A hot cup of attention tempered with chocolate, please

Researchers examined the acute effects of brewed cocoa consumption on attention, motivation to perform cognitive work and feelings of anxiety, energy and fatigue.

Science is proving that cocoa and caffeine are indeed the best marriage ever. Clarkson University researcher Ali Boolani recently completed a study that explores the powers of these two dark delights.

In a nearly year-long double-blind study, some lucky test subjects drank brewed cocoa, cocoa with caffeine, caffeine without cocoa, and a placebo with neither caffeine nor cocoa. Then they were asked to do tests to evaluate both cognitive tasks and mood.

When researchers compared the different groups, they found that people who drank cocoa alone completed tasks faster and made fewer mistakes. Caffeine alone had similar effects, but it also tended to increase anxiety.

Here's the cool part: According to the study, that effect wasn't present in the caffeine-and-cocoa group. In other words, cocoa mitigated caffeine's anxiety-inducing influence.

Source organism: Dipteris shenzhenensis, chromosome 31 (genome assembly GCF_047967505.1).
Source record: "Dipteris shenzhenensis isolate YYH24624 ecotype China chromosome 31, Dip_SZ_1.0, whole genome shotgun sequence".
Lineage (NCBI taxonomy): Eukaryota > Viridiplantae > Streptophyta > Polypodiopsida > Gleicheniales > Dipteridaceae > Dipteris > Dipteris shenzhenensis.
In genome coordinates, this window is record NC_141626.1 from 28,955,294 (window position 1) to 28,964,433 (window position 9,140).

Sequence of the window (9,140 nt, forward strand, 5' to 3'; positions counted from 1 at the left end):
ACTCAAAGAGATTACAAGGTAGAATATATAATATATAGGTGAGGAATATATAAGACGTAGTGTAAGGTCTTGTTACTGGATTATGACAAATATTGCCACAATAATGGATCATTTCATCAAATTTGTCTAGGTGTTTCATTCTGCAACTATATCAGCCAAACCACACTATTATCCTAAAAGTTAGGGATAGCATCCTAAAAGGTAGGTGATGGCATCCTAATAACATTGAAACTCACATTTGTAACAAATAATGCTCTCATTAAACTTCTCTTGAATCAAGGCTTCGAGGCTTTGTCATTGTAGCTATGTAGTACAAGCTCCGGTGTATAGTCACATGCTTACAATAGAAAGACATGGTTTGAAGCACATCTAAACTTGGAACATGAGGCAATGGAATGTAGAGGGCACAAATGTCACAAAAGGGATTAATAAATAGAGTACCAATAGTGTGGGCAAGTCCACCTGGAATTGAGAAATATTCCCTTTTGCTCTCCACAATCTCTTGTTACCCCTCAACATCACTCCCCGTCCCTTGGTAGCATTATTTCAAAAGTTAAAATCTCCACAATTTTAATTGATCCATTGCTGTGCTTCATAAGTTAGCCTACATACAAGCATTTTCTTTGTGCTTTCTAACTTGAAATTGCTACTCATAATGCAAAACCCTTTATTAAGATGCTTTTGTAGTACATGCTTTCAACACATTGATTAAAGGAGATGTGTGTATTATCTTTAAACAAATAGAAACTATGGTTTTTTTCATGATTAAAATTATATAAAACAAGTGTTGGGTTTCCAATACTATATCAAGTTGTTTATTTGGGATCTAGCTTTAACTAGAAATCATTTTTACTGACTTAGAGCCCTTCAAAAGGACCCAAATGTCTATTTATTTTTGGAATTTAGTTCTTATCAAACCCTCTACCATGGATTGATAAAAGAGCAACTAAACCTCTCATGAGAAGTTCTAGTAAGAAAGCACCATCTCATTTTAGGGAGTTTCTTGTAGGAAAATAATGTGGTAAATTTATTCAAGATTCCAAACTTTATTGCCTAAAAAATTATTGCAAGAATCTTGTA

On top of its apparent calming influence, cocoa has been linked with a number of health benefits. It's packed with antioxidants, and consumption has been shown to reduce blood pressure and improve cholesterol levels. It's worth noting that this applies to raw cocoa, not the sugary stuff you buy at the grocery store, but even dark chocolate is thought to improve cardiovascular health.

In contrast, caffeine's reputation isn't quite so well-regarded. Although coffee is so commonly drunk that this is often overlooked, the fact remains that caffeine is a drug.

Before you envy the test subjects too much, bear in mind they had to work for the warm drinks. For example, they were asked to watch as letters flashed across a screen and note when an "X" appeared after an "A." They also had to point out when odd numbers appeared sequentially, and they were required to do subtraction.

"The results of the tests are definitely promising and show that cocoa and caffeine are good choices for students and anyone else who needs to improve sustained attention," says Boolani.

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